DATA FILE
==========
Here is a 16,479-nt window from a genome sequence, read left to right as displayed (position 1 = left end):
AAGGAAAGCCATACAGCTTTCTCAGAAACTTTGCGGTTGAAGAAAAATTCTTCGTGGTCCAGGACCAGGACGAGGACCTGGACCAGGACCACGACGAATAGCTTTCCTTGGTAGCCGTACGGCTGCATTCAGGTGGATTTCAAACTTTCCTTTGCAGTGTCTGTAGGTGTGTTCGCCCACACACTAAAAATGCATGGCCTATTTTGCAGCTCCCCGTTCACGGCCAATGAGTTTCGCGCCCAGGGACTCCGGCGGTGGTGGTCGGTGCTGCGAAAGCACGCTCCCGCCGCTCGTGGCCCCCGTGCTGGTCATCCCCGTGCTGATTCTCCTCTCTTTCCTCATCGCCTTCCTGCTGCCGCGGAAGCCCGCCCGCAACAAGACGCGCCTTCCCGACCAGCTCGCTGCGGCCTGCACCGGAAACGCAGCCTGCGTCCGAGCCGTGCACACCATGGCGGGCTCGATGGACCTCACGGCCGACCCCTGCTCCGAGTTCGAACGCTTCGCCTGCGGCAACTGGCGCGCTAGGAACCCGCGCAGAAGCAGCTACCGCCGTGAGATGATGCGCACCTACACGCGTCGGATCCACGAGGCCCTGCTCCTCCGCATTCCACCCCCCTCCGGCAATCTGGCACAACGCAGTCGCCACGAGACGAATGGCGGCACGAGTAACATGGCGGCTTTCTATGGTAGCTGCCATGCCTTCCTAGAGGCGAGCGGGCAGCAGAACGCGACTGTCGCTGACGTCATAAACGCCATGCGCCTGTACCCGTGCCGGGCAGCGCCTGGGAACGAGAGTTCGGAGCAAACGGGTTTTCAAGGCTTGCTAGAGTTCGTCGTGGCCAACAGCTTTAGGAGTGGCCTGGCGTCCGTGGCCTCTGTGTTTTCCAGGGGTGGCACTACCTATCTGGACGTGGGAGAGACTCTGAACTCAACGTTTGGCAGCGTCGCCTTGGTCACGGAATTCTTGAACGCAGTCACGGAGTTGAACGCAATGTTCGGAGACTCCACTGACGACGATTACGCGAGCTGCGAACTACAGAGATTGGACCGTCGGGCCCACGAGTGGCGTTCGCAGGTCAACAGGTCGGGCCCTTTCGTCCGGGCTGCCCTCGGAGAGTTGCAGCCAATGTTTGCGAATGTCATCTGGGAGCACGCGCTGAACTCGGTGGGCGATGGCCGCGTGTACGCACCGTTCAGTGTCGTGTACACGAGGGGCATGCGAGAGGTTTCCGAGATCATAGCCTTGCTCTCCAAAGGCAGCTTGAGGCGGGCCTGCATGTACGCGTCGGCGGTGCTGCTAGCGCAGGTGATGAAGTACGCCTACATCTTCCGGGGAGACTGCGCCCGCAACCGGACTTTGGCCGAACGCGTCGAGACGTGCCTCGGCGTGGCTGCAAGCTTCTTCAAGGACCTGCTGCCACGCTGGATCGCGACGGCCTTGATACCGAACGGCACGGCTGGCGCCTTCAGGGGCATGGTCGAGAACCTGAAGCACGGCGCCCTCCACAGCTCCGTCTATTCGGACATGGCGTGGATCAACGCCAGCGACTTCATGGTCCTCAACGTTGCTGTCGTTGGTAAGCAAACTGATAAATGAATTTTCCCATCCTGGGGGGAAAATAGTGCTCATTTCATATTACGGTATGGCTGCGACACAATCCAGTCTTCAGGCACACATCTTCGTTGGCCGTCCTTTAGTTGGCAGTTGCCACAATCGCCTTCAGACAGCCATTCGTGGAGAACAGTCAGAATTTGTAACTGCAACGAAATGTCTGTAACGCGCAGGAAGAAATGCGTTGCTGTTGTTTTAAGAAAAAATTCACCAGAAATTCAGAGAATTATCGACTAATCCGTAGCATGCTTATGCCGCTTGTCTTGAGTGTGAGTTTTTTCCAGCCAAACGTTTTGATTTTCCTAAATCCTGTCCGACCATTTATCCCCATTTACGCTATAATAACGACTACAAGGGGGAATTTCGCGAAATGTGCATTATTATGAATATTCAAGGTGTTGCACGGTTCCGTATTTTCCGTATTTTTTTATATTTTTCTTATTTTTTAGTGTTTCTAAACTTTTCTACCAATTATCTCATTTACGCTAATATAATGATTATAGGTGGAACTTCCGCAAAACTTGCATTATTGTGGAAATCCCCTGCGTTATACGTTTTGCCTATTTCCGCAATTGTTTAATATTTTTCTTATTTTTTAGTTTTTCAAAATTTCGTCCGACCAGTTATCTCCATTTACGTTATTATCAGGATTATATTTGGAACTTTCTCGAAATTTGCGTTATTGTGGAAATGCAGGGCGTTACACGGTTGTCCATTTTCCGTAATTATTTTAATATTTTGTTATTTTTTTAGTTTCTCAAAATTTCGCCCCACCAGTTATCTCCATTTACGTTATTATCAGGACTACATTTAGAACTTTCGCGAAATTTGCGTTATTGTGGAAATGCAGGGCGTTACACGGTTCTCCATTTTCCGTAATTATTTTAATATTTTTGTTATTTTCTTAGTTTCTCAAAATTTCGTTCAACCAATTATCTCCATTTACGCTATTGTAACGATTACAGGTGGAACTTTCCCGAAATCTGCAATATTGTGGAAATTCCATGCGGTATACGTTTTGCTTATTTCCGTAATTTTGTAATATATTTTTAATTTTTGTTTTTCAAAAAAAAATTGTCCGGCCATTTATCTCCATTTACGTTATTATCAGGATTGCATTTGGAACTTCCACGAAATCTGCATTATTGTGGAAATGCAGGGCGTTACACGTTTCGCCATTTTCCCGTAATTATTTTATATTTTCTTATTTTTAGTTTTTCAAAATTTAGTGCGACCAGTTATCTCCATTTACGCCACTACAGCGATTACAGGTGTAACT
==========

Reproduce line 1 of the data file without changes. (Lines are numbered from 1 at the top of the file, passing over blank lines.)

Here is a 16,479-nt window from a genome sequence, read left to right as displayed (position 1 = left end):